She's alive. Jumpered 1 and 2. Now to figure out the root of the issue. New regulator on the way from OGTS.
I never had a battery life problem, but then the only electrical modification I ever made was new speakers.Check your battery voltage with the engine off, then start the car and do it again. You should read about 12.5V engine off and 13.5v or higher with the engine running. If you don't, you're not charging. If your battery reads below 12V it either needs to be trickle charged or it's toast. Sometimes you can charge a bad battery and it will say 12.5, but when you check it the next day it's below 12V. It's not holding charge.
In my not very humble opinion, Opels are battery killers. Every GT I've ever had(five) ate batteries like a teenager munching fries at MacDonald's. I'm so paranoid that I hook up a charger the first thing after I get out of the car.
One of two things, get a new alternator to regulator harness from Gil and it will come with a fusible link, buy a new one from auto parts store and splice it in. I like the Mantas style where you can connect that harness with a terminal connection. It is how I am going to wire all mine from now on.OK I jumped the fuseable link to ground and the amp light comes on with the key. I'm assuming the fuseable link wire is blown even though the fuseable link wire looks completely fine. I'll have to get some fuseable link wire to replace it. Correct?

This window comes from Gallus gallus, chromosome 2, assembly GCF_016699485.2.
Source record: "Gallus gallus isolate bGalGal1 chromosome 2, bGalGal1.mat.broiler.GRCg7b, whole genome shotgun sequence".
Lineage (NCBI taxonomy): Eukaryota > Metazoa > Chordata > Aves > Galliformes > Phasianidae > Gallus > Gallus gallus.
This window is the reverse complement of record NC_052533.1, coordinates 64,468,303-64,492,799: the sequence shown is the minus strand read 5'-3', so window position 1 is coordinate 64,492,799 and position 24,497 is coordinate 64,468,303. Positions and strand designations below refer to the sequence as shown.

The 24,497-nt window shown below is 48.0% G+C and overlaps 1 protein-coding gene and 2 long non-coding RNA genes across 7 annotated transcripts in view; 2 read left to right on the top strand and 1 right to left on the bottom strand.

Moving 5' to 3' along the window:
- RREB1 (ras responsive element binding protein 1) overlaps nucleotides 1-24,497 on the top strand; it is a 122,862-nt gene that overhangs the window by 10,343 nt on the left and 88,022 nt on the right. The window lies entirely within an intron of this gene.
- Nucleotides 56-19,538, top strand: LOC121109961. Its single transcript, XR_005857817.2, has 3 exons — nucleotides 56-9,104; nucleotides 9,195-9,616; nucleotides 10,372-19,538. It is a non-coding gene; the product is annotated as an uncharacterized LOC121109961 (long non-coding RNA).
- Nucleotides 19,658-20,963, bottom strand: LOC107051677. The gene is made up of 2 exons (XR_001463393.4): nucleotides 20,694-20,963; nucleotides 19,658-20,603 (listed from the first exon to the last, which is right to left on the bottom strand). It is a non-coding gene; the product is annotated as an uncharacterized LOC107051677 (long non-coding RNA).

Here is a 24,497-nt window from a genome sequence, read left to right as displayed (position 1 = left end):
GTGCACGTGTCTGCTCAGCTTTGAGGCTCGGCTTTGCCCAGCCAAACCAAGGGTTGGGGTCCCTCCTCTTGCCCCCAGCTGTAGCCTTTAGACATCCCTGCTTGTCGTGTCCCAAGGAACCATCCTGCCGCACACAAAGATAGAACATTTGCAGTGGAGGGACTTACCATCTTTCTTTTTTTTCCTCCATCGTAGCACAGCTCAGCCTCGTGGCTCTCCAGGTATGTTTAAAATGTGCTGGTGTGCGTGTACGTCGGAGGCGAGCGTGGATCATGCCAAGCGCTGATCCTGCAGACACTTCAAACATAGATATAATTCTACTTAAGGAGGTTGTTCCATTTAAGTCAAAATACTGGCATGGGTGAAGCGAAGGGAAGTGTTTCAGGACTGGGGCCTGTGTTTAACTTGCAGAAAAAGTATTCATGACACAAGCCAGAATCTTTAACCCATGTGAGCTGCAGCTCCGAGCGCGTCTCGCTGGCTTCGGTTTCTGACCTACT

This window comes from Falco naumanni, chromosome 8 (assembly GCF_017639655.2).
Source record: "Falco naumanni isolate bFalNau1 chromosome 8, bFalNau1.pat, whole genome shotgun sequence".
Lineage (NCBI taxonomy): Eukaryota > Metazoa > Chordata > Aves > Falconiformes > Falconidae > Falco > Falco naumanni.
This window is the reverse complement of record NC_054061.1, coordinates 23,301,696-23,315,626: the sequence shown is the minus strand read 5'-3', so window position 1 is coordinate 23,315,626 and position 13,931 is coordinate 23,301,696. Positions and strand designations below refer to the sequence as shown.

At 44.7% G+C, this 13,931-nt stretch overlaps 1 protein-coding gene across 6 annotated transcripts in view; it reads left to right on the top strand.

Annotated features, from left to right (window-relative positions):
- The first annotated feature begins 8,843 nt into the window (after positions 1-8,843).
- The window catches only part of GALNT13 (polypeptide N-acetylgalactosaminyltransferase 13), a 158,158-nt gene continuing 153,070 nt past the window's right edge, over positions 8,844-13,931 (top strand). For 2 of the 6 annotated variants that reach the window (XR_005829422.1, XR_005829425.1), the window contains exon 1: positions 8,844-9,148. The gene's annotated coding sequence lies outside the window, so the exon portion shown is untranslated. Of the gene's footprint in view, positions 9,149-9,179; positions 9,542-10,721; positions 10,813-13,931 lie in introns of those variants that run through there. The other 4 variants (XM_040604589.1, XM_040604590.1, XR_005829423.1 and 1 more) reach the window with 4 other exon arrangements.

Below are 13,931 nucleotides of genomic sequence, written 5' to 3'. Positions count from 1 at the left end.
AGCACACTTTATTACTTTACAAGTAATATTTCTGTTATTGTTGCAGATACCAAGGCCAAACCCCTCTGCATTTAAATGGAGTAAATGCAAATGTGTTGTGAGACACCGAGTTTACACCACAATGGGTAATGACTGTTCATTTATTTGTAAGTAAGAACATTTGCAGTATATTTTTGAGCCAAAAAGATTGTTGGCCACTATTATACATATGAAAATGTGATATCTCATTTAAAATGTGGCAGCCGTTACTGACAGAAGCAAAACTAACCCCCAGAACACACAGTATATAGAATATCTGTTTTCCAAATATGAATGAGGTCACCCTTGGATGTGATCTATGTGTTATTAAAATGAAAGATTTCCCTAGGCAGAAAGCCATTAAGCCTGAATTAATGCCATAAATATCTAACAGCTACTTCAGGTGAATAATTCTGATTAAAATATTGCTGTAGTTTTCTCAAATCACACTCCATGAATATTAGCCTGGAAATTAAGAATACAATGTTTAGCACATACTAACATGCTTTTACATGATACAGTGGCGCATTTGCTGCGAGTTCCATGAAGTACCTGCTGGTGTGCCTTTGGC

Yes I jumpered from the regulator plug to ground. That makes sense that the fuseable link is good. Now what?The fuse blocks are suspect on a lot of older cars. Heating will loosen the staked connections, tarnish and corrosion builds up, that heats, and that heating creates a vicious cycle of deterioration. Same things happans to the stab-on connectors and their crimping to the wires. Sooner or later something heats critically and wires break, and spark, etc. Suonds like what happened to you fuseblock.
Our 1900 has a couple of inline fuses beside the fuse block, becasue some of the riveted fuse terminals got hot and just fell apart and the PO patched in around them.
BTW, fusible link wire is normally soldered in place, not crimped. Fusible link wire normally runs with a bit of an elevated temperature and that heat may create an unreliable situation with crimped connections, just like the fuse block and stab-on connection heating issues mentioned above. So if you don't have a soldering iron and skills and are tooled up for crimping, then an inline fuse is a better option IMHO.
And, when you jumped the fusible link wire to ground and the generator light came on, did you jump that wire to ground at the regulator connection? If so, then the fusible link is good.